July 15, 2020 / 10:35 AM / a month ago

Italy takes control of motorways as Benettons yield on Atlantia

ROME (Reuters) - Italy will bring thousands of kilometres of roads back under state control after the powerful Benetton family agreed to give up its stake in Atlantia’s motorway unit (ATL.MI) to avoid the threatened cancellation of its lucrative operating concession.

FILE PHOTO: A logo of the Atlantia Group is seen outside their headquarters in Rome, Italy August 31, 2018. REUTERS/Alessandro Bianchi/File Photo

The deal, reached after talks that ran through the night, opens the way to settling a bitter dispute set off by the collapse of a bridge run by Atlantia’s tollway unit in the northern city of Genoa in 2018, killing 43 people.

Under the deal, Cassa Depositi e Prestiti, a state lender, and allied investors will take a 51% stake in Atlantia’s Autostrade per l’Italia unit, which operates around 3,000 km (1,850 miles) of Italy’s highway network, prior to an eventual spin-off and listing.

The CDP’s entry into Autostrade would come through a capital increase diluting Atlantia’s 88% stake in Autostrade. The unit would then be spun off with the Benettons selling their holding to the CDP and other new investors over the next 12 months.

Germany’s Allianz (ALVG.DE), France’s EDF and China’s Silk Road Fund hold the rest of Autostrade.

“The government has affirmed a principle, that was trampled on in the past, that public infrastructure is a precious public asset,” Italian Prime Minister Giuseppe Conte said in a statement.

Atlantia shares shot up by some 25% on Wednesday as the deal averted a direct revocation of the motorway concession, a move that would have triggered a default on around 10 billion euros of Autostrade debt and destabilised Atlantia.

The Benettons owns 30% of infrastructure group Atlantia, which also controls airport operator ADR and digital toll payment business Telepass.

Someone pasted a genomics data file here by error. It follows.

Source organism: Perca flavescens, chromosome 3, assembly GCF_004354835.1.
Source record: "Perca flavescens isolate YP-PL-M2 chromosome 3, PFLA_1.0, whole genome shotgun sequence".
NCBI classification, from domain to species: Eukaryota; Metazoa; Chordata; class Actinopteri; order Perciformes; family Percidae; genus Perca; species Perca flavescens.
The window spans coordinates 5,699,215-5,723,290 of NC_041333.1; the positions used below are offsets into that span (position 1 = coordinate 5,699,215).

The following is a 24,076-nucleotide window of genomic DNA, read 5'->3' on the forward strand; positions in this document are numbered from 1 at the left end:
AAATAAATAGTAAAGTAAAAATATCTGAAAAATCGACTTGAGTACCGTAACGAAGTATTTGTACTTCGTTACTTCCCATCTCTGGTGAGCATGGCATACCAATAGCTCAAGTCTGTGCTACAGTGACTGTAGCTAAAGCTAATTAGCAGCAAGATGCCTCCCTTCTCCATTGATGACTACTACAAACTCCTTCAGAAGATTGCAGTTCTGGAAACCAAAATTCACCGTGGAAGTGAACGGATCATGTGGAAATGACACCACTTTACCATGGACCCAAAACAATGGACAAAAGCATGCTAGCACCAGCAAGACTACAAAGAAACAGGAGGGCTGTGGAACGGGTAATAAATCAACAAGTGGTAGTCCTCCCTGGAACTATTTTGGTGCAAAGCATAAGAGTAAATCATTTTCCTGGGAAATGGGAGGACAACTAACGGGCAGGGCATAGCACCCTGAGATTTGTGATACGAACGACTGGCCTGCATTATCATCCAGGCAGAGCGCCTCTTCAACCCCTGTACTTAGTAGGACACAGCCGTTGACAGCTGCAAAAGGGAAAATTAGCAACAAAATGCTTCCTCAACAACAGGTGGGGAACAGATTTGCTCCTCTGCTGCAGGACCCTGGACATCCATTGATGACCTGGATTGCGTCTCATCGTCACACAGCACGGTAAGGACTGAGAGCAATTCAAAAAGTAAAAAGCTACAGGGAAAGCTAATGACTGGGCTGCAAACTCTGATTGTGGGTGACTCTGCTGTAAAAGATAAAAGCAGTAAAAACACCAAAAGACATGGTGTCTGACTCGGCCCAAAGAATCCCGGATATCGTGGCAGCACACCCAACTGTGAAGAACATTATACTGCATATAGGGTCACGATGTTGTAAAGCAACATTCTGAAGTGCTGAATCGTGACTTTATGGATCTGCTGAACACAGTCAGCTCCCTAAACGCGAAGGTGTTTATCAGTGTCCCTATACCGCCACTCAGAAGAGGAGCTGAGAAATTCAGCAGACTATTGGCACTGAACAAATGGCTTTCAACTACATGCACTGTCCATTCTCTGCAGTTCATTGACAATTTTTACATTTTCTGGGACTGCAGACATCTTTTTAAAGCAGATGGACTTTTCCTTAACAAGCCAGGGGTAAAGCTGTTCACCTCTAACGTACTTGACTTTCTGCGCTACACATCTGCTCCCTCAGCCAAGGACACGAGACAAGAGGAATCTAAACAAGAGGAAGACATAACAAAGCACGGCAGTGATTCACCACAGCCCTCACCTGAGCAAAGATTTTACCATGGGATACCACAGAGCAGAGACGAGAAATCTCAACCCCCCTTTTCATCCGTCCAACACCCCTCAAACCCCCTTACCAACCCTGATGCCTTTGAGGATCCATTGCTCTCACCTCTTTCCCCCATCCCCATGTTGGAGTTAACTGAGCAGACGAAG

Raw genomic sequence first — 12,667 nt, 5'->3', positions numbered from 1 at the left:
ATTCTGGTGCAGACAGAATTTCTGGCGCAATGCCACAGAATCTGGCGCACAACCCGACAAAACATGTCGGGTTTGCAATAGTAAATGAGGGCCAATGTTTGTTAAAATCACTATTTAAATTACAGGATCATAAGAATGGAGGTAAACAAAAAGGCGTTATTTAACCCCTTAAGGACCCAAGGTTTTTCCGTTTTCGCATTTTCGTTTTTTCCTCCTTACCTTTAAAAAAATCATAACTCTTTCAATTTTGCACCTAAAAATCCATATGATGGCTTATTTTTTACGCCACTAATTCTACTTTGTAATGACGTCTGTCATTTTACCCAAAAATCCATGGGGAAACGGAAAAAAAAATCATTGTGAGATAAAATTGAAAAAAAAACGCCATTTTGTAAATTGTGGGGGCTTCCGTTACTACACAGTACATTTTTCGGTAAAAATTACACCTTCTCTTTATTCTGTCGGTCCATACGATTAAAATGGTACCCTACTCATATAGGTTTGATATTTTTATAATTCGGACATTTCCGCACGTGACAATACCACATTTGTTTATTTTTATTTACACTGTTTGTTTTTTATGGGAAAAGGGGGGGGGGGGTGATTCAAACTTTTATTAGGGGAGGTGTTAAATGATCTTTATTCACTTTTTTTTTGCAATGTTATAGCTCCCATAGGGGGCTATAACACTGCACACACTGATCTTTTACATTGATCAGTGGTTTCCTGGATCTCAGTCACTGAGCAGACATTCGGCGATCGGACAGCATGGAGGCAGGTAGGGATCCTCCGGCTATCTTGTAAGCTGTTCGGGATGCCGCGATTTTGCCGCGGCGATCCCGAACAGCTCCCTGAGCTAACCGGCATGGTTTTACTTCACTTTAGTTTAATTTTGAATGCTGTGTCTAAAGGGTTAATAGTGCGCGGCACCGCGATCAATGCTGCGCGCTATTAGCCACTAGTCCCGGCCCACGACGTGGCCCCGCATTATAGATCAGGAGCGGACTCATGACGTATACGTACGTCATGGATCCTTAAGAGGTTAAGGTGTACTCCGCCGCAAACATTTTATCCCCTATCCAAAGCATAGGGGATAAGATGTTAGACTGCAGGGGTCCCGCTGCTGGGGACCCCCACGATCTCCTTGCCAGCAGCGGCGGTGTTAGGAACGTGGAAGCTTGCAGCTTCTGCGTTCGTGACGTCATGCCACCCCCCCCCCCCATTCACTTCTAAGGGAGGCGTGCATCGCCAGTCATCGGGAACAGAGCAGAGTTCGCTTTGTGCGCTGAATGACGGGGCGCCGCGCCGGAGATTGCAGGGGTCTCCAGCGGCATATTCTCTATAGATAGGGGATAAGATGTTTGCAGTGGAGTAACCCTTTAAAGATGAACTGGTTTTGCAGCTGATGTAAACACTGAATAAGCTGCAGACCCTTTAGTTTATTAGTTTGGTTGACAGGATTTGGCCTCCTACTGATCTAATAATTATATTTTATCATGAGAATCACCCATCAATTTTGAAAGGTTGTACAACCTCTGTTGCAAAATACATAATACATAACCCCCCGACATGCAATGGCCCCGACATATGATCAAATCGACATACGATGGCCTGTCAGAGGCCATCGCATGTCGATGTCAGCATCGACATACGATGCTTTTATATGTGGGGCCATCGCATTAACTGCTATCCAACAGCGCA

The Morandi bridge disaster, which highlighted the dire state of much of Italy’s crumbling infrastructure and exposed chronic negligence and mismanagement by the operators shocked the country, fuelling calls for radical change.

Conte said the deal would have to be confirmed in a “clear and transparent” agreement to ensure the threat of revocation was taken off the table.

A source close to the Benetton family said the deal, hammered out between Atlantia Chief Executive Carlo Bertazzo and Economy Minister Roberto Gualtieri, “was done with a pistol to the head but it’s better than any alternative.”

It also appeared to defuse a growing political row between the main partners in Conte’s fragile coalition, the anti-establishment 5 Star Movement and the centre-left Democratic Party (PD) as well as the smaller Italia Viva centrist group.

Leading 5 Star Movement politicians had been pushing for the Benettons to be stripped of the lucrative concession and had clashed with the PD and Italia Viva, which said revocation would incur potentially huge costs while putting jobs and the operation of the motorways at risk.

Additional reporting by Stephen Jewkes and Angelo Amante; Writing by James Mackenzie; Editing by Toby Chopra

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